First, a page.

In many cases, hysteria is triggered by an environmental incident — such as contamination of the water supply — that causes people to literally worry themselves sick over getting sick, even though they’re otherwise perfectly healthy. In other cases, people who witness individuals around them falling ill unwittingly trick their own bodies into manifesting the same symptoms. And in still other cases, social or emotional pressures simply become too much for a community to handle, leading to widespread anxiety in the form of neurological problems such as blindness or numbness. All three situations are examples of psychosomatic disorders, meaning the brain is making the body sick — but experts say they’re no less real or painful than any other illness with physiological roots.

“They’re real symptoms,” Gail Saltz, MD, told the Today show. “[These LeRoy students] need a psychiatric or psychological treatment.”

Which is not to imply that the students are crazy or mentally deficient.

“This kind of thing could happen to anyone,” said David Lichter, MD, in a story Lichter is a clinical professor of neurology at the University at Buffalo, as well as a trained movement disorder specialist, and has evaluated at least one of the girls involved. The important thing to focus on, he says, is getting the students help.

Treatment for mass hysteria varies depending on the situation but may include separating the individuals involved and then addressing each person’s underlying stressors and specific symptoms — a solution some parents think falls short.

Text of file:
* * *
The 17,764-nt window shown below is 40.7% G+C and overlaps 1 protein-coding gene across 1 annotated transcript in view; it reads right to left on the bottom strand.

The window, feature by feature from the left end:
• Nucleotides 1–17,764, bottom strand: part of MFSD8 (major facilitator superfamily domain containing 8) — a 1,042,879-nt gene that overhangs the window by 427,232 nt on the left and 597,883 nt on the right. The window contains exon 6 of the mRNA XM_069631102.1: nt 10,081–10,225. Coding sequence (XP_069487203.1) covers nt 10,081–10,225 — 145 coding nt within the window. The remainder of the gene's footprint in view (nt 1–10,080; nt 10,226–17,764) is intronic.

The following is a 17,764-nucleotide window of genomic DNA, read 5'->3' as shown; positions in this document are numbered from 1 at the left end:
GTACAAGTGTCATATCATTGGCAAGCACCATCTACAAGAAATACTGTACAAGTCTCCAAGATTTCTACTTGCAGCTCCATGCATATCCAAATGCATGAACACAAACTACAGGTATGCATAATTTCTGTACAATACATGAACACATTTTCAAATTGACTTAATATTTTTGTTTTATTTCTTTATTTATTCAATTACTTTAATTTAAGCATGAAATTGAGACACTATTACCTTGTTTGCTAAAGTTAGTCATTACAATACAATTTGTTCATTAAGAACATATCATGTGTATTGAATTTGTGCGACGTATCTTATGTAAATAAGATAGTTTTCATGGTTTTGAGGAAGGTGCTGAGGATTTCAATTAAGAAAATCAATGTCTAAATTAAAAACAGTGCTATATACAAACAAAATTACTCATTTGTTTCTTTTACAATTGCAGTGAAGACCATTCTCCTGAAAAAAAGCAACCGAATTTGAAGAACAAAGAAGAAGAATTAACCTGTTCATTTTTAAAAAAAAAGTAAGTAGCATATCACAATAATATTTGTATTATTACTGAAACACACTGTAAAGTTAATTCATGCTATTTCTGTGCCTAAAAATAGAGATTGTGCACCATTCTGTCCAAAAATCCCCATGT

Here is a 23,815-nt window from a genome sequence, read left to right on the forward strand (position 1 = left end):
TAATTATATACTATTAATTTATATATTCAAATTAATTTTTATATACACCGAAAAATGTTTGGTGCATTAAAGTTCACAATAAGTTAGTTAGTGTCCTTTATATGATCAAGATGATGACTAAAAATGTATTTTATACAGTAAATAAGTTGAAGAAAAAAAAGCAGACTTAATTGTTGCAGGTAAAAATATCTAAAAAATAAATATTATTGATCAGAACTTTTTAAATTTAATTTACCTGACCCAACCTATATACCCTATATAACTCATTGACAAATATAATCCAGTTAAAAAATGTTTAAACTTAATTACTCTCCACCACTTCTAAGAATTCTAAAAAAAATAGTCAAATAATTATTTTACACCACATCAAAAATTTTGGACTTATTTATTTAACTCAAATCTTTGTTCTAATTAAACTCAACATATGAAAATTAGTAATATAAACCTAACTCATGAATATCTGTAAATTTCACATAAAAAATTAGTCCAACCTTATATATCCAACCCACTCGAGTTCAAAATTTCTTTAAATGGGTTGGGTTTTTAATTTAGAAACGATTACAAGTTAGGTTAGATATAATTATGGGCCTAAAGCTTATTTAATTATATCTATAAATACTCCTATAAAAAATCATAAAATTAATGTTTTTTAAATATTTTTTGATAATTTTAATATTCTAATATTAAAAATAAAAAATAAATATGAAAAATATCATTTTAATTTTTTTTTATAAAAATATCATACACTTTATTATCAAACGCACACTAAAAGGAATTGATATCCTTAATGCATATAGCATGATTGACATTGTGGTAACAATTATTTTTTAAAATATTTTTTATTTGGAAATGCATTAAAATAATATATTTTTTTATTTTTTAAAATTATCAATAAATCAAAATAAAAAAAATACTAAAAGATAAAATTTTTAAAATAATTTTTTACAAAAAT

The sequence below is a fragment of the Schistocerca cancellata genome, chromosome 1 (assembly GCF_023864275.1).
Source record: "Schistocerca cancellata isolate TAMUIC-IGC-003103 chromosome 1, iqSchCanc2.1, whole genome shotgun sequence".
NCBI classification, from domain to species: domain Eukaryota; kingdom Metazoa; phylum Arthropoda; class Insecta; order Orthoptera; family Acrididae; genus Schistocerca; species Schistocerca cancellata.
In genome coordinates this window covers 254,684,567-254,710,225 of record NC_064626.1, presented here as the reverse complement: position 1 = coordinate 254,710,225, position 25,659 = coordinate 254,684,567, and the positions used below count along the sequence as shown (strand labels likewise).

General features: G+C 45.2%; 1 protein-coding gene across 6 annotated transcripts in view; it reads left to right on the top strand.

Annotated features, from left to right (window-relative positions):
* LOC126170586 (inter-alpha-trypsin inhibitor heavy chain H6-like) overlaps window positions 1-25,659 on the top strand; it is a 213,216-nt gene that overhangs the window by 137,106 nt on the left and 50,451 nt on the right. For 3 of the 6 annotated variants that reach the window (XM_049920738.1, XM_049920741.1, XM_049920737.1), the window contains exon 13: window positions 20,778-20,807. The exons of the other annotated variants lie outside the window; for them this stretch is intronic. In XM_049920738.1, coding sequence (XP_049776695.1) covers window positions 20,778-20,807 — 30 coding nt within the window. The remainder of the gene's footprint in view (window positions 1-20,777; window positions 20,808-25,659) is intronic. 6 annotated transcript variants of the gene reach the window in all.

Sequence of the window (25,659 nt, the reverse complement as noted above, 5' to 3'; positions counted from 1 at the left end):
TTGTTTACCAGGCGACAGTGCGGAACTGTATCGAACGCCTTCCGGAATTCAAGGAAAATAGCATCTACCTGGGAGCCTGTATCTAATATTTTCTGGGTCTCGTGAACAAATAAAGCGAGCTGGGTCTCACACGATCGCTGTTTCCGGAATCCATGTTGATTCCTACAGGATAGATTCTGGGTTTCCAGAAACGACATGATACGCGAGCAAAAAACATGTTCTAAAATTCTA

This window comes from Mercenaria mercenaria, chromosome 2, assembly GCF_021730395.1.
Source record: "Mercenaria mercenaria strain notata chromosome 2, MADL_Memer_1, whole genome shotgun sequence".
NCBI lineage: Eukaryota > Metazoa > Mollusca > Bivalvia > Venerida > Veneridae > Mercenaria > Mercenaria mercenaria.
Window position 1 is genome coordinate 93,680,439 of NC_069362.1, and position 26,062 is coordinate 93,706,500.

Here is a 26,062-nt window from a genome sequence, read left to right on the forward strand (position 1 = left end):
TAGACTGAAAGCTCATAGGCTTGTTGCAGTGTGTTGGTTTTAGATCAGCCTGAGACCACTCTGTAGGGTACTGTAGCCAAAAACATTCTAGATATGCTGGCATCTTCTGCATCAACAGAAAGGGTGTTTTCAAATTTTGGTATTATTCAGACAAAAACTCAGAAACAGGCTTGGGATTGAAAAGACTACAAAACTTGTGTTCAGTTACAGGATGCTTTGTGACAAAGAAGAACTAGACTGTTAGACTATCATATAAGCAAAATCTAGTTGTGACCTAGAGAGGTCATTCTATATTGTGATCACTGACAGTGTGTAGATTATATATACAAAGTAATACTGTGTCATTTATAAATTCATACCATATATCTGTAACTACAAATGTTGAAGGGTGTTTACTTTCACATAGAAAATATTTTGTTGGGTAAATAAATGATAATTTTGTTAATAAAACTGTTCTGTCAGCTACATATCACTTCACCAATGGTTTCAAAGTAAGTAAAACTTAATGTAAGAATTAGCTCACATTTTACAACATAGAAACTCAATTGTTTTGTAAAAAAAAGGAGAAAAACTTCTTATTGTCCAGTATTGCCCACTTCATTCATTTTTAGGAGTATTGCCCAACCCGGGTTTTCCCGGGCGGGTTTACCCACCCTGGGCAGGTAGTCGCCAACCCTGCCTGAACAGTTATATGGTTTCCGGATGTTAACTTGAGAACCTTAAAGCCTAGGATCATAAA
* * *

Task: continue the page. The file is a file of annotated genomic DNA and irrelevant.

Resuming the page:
“Obviously we are all not just accepting that this is a stress thing,” said Jim Dupont, whose daughter is one of the girls affected. “It’s heart-wrenching. You fear your daughter’s not going to have a normal life.”

Why Snakes Make Your Skin Crawl ?

The poet Emily Dickinson greatly feared the “narrow fellow in the grass,” writing that she “never met this fellow/Attended or alone/Without a tighter breathing/And zero at the bone.”

Dickinson was not alone in her ophidiophobia (fear of snakes) and, it turns out, humans have good reason to fear the slithering serpent, whether it is found in the grass or elsewhere.

A new study in the Dec. 12-16 early edition of the Proceedings of the National Academy of Sciences documents frequent python attacks on a tribe of preliterate, hunter-gatherers in the Philippines, one of the first studies to actually quantify the danger that snakes pose to humans.

And the danger, it turns out, is quite real, at least among the Agta Negritos of Luzon Island.